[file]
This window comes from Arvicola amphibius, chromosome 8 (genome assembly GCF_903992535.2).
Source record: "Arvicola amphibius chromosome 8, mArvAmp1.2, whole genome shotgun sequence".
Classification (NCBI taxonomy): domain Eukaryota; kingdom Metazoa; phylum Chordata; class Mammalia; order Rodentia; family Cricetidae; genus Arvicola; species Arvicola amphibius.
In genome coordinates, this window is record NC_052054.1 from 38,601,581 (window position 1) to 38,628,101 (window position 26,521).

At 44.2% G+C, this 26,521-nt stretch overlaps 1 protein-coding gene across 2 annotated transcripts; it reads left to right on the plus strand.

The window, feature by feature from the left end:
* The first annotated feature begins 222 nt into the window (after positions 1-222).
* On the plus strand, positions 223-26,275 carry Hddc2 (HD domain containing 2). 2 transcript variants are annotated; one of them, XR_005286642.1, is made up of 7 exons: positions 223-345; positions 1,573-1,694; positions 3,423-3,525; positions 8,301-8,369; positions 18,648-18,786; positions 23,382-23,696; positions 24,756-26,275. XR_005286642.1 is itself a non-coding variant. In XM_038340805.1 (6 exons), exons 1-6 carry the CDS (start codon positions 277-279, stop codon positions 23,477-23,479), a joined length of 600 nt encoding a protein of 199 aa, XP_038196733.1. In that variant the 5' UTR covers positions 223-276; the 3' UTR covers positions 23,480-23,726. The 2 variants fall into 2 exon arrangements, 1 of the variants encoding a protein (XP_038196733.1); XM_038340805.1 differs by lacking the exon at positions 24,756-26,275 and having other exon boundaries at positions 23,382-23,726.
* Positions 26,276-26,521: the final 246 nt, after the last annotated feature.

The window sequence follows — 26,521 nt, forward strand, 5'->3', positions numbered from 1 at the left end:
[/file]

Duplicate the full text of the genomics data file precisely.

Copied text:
This window comes from Arvicola amphibius, chromosome 8 (genome assembly GCF_903992535.2).
Source record: "Arvicola amphibius chromosome 8, mArvAmp1.2, whole genome shotgun sequence".
Classification (NCBI taxonomy): domain Eukaryota; kingdom Metazoa; phylum Chordata; class Mammalia; order Rodentia; family Cricetidae; genus Arvicola; species Arvicola amphibius.
In genome coordinates, this window is record NC_052054.1 from 38,601,581 (window position 1) to 38,628,101 (window position 26,521).

At 44.2% G+C, this 26,521-nt stretch overlaps 1 protein-coding gene across 2 annotated transcripts; it reads left to right on the plus strand.

The window, feature by feature from the left end:
* The first annotated feature begins 222 nt into the window (after positions 1-222).
* On the plus strand, positions 223-26,275 carry Hddc2 (HD domain containing 2). 2 transcript variants are annotated; one of them, XR_005286642.1, is made up of 7 exons: positions 223-345; positions 1,573-1,694; positions 3,423-3,525; positions 8,301-8,369; positions 18,648-18,786; positions 23,382-23,696; positions 24,756-26,275. XR_005286642.1 is itself a non-coding variant. In XM_038340805.1 (6 exons), exons 1-6 carry the CDS (start codon positions 277-279, stop codon positions 23,477-23,479), a joined length of 600 nt encoding a protein of 199 aa, XP_038196733.1. In that variant the 5' UTR covers positions 223-276; the 3' UTR covers positions 23,480-23,726. The 2 variants fall into 2 exon arrangements, 1 of the variants encoding a protein (XP_038196733.1); XM_038340805.1 differs by lacking the exon at positions 24,756-26,275 and having other exon boundaries at positions 23,382-23,726.
* Positions 26,276-26,521: the final 246 nt, after the last annotated feature.

The window sequence follows — 26,521 nt, forward strand, 5'->3', positions numbered from 1 at the left end: